Sunshine Village Ski Resort, Banff

Go Skating in Banff

November ushers in a magical time of year in Banff known locally as Skating Season.  It doesn't happen every year, but we're two for two now in being able to skate on lakes in Banff over the last couple of years.  Skating Season refers to the brief window when some of the local lakes have frozen over but are still snow free.  The most popular lake near Banff with families is Johnson Lake on the Minnewanka Loop Road.  There's no set date to plan for unfortunately but mid-November is a safe bet.  More information can be found on my past stories:  How to Love Winter in the Rockies - on Skates, Enjoying Shoulder Season in the Rockies - Think Outside the Box, and November in Banff.

Skating at Johnson Lake, Banff

Skating on Cascade Ponds, Banff

 Get the Kids on the Slopes at Canada Olympic Park

Opening day is November 15th this year so downhill ski enthusiasts can get out there again in less than a month!! visit the Canada Olympic Park website for more information.

Canada Olympic Park, Calgary's local ski hill (photo:  Winsport Canada )

Ski the Moraine Lake Road, Lake Louise

By mid to late November, the Moraine Lake Road is typically groomed and track set for early season cross country skiing.  We're usually itching to get out by that time and this is always one of the first places to x-country ski near Calgary.  To read the story I wrote a couple of years ago now, follow this link to Cross country skiing with toddlers - November at Lake Louise.   To find out the current trail conditions, check the Parks Canada Trail Report.  It will  be updated for skiing by mid November.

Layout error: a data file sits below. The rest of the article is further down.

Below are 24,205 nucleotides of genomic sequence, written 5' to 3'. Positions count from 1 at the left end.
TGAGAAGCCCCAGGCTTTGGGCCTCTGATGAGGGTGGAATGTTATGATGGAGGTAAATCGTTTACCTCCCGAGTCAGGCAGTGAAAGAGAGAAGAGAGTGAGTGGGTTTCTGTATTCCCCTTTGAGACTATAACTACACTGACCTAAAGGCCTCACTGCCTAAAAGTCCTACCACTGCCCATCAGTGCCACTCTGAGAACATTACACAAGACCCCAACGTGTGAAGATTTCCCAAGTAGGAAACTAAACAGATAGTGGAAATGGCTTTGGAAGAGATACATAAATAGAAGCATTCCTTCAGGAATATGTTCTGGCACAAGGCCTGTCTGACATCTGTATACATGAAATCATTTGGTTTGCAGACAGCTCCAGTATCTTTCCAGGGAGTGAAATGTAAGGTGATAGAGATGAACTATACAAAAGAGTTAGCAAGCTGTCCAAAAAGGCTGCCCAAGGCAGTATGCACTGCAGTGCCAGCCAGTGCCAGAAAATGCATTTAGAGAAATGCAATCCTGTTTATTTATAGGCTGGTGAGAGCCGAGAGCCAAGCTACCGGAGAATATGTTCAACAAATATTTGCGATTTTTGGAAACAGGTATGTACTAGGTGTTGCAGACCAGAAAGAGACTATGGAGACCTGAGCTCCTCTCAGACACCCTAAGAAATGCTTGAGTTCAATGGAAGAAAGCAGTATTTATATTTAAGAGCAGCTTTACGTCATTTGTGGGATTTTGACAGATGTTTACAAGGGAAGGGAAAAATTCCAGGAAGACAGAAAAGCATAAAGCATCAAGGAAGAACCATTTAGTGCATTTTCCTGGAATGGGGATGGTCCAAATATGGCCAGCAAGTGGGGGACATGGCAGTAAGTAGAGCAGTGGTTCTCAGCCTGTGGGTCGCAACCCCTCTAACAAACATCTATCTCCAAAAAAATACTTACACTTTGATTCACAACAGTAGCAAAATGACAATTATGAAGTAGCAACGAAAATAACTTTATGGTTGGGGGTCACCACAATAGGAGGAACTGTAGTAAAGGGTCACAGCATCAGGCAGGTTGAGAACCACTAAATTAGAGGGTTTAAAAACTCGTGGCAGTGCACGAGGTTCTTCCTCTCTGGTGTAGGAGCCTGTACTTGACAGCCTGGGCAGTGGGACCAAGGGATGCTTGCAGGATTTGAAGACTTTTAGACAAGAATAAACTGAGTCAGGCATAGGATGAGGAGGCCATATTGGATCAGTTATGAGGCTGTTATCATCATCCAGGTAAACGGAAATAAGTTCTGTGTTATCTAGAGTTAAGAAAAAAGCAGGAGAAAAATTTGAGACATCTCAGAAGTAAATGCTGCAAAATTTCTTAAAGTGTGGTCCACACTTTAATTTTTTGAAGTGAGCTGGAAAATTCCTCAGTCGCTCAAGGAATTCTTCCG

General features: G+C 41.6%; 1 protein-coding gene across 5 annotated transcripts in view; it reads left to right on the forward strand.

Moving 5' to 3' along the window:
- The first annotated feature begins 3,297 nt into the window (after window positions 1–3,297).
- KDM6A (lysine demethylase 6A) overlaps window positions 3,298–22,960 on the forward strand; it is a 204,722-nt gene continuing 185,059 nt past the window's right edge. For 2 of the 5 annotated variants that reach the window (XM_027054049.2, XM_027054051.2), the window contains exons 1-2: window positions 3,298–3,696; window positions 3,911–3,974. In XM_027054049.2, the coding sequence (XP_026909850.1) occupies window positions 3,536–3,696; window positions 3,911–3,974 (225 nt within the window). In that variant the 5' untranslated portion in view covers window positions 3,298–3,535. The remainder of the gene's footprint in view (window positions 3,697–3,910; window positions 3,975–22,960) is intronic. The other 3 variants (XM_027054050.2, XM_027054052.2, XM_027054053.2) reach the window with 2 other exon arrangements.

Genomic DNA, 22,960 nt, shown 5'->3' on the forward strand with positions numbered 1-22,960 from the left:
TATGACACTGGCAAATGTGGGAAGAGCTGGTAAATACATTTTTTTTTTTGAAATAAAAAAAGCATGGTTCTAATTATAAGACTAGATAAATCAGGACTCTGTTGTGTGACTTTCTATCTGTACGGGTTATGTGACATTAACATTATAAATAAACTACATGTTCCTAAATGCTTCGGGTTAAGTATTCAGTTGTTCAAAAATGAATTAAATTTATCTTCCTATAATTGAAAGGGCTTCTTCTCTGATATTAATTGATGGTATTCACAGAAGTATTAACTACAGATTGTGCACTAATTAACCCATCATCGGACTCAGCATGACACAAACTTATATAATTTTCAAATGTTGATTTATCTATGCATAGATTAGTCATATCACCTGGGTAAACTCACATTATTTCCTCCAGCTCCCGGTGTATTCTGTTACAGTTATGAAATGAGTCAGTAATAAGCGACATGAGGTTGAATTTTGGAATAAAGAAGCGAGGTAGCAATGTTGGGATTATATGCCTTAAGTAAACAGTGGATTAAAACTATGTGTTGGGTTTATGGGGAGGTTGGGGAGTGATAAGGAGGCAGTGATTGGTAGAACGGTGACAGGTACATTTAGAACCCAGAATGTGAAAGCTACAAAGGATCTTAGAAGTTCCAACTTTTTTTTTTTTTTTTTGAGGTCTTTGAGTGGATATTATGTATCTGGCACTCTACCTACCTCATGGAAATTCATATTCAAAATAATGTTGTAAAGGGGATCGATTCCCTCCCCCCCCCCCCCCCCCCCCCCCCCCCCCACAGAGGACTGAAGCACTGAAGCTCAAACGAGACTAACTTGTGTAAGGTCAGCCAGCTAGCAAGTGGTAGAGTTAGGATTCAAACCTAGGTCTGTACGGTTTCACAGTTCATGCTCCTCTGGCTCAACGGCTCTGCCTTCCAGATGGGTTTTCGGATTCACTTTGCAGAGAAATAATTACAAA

Skiing the Moraine Lake Road, November at Lake Louise

Go Snowshoeing at Highwood Pass

There is a brief window where snowshoers and winter hikers can access the trails at Highwood Pass, Kananaskis, before the highway closes for the winter.  We always make our annual trip to Elbow Lake at the end of November each year before the road closure date December 1st.  To read last year's trip report and story, go to Family Snowshoeing Adventures - Elbow Lake.  

November Snowshoeing at Elbow Lake
Family Snowshoeing at Highwood Pass

Too many wintery ideas and not ready for snow yet?  Fortunately some of my outdoor blogging friends have other ideas for you that do not involve snow.  Check out the links below for more inspiration to get outside this fall.  Have your own story you'd like to share?  You can add your own link to the list below.

Friday, October 18, 2013